Most of these kinds of discussions that say that there are two kinds of people or ten best ways of doing something are extremely subjective and involve gross simplifications. I plead guilty here but want to make a few points about the nature of software today and how people think about it.
There’s a tremendous amount of buzz in the industry today about open source software, but there is, of course, a huge amount of use of “that other kind of software” that variously goes by the name of “proprietary,” “closed-source,” “traditional,” or “commercial” software. None of those terms work well in practice.
Let me break down software into three categories:
- Open source software, where every single byte of the programming source code is covered by some license sanctioned by the Open Source Initiative (OSI).
- Proprietary software, where none of the code making up the whole is covered by an OSI-sanctioned license or is otherwise made available for free reuse and distribution.
- Hybrid software, where some of the code is covered by an open source licence and some of it is not.
Whoa!, you might say, it is ethically and ideologically wrong to do anything but #1!
Whoa!, you might say, capitalists abhor “free” when it comes to anything they are trying to sell, so #2 wins!
Whoa!, you might say, you’re allowed to mix open source and non-open source code to create software, as in #3?
There will be no further discussion of ideology, philosophy, or economics in this entry, so let me focus on the third kind of software, the hybrid variety.
Here’s something you might not realize: while there is a growing amount of pure open source software (#1), there is a significantly growing amount of hybrid software (#3).
If you want to reuse some code that falls under the GPL license, creating hybrid software can be tricky and in any case involves create care. It becomes easier if it is under the LGPL license and you might be able to take advantage of the so called “classpath exception” to mix and match. Note that the links here for GPL and LGPL are for version 2 of the licenses. The OSI site also has the version 3 licenses.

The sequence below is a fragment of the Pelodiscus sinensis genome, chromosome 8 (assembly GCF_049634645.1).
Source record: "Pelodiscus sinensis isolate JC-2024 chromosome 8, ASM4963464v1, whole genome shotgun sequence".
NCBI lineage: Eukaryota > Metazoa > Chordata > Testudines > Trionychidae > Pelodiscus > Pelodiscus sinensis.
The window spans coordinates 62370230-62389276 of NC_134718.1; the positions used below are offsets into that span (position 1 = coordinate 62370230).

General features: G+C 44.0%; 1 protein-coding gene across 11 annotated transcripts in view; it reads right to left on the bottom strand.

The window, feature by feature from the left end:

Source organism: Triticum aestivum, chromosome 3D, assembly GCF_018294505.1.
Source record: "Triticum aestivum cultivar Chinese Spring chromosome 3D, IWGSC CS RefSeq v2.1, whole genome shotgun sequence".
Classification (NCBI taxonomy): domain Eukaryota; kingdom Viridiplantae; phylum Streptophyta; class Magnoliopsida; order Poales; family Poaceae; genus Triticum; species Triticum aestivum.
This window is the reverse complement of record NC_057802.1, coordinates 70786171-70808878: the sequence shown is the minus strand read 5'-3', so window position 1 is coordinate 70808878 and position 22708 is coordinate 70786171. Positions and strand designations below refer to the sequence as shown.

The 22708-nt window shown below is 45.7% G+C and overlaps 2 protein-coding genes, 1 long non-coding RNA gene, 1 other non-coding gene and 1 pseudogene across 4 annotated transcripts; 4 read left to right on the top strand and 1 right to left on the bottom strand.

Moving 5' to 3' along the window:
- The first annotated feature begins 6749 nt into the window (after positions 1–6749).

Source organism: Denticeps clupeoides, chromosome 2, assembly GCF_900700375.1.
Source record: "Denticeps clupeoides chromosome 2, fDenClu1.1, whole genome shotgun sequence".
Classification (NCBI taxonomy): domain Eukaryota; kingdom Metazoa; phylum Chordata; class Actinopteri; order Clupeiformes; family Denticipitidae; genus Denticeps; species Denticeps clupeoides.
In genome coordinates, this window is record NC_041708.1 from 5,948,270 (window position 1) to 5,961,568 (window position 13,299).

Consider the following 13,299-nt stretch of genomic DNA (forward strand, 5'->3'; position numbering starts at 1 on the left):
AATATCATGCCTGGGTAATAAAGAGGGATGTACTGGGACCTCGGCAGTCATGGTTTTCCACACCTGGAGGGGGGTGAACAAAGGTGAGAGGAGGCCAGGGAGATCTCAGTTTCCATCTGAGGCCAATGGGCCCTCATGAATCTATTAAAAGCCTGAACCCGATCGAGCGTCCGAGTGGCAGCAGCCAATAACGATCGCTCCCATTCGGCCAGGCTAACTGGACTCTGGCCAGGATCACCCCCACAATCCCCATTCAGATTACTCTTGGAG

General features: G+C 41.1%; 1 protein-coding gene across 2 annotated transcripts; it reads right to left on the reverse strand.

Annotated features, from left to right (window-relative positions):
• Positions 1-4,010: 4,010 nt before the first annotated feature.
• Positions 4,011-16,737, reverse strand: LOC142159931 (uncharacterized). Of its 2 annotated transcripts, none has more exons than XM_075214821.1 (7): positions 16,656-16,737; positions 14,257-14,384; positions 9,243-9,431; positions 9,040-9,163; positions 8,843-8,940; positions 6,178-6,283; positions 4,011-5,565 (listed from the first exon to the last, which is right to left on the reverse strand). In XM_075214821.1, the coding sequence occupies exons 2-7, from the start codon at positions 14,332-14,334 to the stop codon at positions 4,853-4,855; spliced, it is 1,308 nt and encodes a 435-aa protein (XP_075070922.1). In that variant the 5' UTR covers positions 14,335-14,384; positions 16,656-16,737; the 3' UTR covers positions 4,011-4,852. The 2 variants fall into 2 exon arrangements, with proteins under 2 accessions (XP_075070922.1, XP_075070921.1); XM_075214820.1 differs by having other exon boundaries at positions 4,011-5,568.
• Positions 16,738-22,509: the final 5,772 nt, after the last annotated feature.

If in doubt, consult your local intellectual property attorney. A word of advice: you might be a brilliant software engineer, but that does not necessarily make you a brilliant amateur legal expert.
Things get simpler if you want to incorporate code that is covered by a license such as the Apache License v2, the Eclipse Public License, or the BSD License. Other OSI-sanctioned licenses might work as well. Though they have conditions, being legal documents, they allow you to include open source code into otherwise proprietary software products.
A good book on the ins and outs of open source licenses and what you can do with code covered by them is Open Source Licensing: Software Freedom and Intellectual Property Law by Larry Rosen, one of the top intellectual property attorneys involved with open source.
The discussion above was not meant to be a primer on open source legal issues, it was simply to show that you can legally build hybrid software and sell it. Of course, you might want to keep to scheme #1 above, but remember that we are focusing here on the mixed world where some of the source code is not made public.
If you are building some software that will run on a server on the Internet, head on over to the Apache Software Foundation and look at the open source libraries there. For example, if you need to quickly grab and use an XML parser written in Java or C++, look at the Xerces project.
Need to build some tools or rich clients? Visit Eclipse. Don’t build these things from scratch unless you really want to do so.
Here’s my main point: I think many people see the software world in the binary extremes of purely open source or purely proprietary. They may choose to do so, or they simply may not know that many, many of the “proprietary” operating systems and applications they use today include open source code.
I think a lot of the pure open source software projects tend to be considered sexier by the press and some users because you can talk about them by name: Linux, Apache HTTP Server, MySQL, and so on. This should in no way diminish the value, the recognition, and the usefulness of the thousands of open source components and libraries that are incorporated into thousands of software projects and products and services.
So, guess what? You are already using a lot open source technology today.
Now that you know that, you can ask the important questions and make sure you are getting everything you want and need from your software. You want good value, performance, reliability, security, and interoperability. This is true for open source, proprietary, or hybrid software.
The world is rarely at one extreme or the other, and the same is true with software and “open sourceness.”